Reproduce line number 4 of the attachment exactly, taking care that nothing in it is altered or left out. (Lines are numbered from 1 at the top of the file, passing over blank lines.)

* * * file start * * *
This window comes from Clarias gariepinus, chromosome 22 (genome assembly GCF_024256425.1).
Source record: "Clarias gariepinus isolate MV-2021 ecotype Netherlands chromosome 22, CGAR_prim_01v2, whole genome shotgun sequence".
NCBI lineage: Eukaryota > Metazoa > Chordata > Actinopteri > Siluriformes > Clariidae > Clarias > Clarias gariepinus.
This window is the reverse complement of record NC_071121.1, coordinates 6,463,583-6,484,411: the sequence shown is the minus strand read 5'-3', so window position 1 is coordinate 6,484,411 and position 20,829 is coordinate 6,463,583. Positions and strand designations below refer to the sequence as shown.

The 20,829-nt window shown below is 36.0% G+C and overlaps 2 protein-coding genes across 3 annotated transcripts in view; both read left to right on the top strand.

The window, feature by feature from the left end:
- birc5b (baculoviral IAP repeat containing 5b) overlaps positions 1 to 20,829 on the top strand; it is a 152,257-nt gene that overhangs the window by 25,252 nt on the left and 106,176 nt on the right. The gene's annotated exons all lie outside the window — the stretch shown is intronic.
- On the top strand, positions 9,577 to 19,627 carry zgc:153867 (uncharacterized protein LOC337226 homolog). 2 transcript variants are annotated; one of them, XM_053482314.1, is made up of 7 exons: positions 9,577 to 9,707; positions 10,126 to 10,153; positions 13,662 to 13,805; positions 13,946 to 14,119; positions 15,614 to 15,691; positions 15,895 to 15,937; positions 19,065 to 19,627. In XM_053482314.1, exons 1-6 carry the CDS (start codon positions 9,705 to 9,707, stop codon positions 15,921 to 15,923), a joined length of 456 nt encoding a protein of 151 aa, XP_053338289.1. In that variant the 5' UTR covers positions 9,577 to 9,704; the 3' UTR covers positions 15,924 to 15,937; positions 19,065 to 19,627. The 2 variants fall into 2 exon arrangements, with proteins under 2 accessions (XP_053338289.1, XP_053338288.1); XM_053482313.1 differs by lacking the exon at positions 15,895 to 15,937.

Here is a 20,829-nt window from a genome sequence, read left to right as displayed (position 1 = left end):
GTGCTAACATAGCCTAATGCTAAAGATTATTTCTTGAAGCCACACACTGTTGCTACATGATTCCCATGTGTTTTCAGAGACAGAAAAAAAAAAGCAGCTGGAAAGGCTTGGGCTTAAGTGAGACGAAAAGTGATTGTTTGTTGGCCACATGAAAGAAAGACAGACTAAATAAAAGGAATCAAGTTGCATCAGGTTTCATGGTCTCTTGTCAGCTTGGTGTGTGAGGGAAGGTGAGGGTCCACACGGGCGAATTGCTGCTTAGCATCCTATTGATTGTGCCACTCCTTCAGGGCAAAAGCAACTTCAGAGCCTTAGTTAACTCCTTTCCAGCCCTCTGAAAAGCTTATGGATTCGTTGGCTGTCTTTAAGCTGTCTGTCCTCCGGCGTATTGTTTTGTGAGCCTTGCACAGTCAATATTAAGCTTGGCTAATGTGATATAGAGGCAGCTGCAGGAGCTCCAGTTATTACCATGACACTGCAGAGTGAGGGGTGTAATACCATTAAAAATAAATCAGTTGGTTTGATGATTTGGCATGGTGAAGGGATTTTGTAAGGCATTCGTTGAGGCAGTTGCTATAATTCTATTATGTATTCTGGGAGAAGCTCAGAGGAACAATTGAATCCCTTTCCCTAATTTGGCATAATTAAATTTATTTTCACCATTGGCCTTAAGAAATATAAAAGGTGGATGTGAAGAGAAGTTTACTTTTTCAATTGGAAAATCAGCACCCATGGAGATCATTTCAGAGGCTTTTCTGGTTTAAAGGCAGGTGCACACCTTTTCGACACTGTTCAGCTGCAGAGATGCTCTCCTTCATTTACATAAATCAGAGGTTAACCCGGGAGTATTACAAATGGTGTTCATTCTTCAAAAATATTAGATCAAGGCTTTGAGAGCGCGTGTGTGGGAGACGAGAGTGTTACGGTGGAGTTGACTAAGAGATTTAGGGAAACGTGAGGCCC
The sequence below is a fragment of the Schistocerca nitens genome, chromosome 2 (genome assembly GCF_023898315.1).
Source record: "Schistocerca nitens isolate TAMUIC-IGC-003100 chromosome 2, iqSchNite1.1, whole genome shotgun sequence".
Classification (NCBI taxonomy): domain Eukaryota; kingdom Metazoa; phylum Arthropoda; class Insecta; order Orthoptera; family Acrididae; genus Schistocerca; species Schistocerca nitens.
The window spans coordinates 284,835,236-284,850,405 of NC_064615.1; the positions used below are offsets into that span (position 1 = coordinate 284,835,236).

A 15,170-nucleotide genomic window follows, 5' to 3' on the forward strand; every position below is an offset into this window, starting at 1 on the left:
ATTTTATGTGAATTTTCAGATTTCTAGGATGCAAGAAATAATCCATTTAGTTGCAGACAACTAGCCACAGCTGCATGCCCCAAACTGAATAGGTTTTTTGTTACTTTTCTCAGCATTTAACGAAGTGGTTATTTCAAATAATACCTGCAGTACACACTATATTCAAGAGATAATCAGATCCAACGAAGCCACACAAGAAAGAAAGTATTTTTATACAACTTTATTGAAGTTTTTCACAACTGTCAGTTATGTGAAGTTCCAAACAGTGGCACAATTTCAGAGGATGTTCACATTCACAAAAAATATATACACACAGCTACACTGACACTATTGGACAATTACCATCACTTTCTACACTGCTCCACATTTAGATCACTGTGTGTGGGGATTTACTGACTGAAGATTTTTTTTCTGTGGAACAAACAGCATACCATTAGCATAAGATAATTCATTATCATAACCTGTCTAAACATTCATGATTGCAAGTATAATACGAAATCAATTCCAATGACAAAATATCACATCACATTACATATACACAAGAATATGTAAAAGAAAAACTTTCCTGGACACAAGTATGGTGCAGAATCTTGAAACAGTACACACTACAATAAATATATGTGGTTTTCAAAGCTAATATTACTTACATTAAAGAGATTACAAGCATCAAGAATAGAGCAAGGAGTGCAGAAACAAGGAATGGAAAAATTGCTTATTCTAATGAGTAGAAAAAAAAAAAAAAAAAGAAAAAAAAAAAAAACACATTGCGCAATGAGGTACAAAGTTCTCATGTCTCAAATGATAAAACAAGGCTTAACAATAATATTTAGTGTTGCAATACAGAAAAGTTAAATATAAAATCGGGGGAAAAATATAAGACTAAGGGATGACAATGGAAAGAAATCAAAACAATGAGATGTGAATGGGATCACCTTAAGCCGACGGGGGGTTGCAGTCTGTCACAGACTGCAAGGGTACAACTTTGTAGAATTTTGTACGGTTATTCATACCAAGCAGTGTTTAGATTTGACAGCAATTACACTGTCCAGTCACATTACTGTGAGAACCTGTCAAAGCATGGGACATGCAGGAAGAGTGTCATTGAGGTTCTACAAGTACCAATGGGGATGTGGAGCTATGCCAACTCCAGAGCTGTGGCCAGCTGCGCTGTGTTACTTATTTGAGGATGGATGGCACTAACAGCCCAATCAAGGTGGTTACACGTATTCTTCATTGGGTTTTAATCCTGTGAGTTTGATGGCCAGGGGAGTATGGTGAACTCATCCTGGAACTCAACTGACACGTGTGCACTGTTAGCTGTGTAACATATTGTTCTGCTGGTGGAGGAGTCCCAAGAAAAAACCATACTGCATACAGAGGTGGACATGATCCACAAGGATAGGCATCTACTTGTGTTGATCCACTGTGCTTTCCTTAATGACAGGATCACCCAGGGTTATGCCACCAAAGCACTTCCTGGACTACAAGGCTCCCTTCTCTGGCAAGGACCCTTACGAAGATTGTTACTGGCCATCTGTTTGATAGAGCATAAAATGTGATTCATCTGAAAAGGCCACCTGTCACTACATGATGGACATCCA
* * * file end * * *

This window is the reverse complement of record NC_071121.1, coordinates 6,463,583-6,484,411: the sequence shown is the minus strand read 5'-3', so window position 1 is coordinate 6,484,411 and position 20,829 is coordinate 6,463,583. Positions and strand designations below refer to the sequence as shown.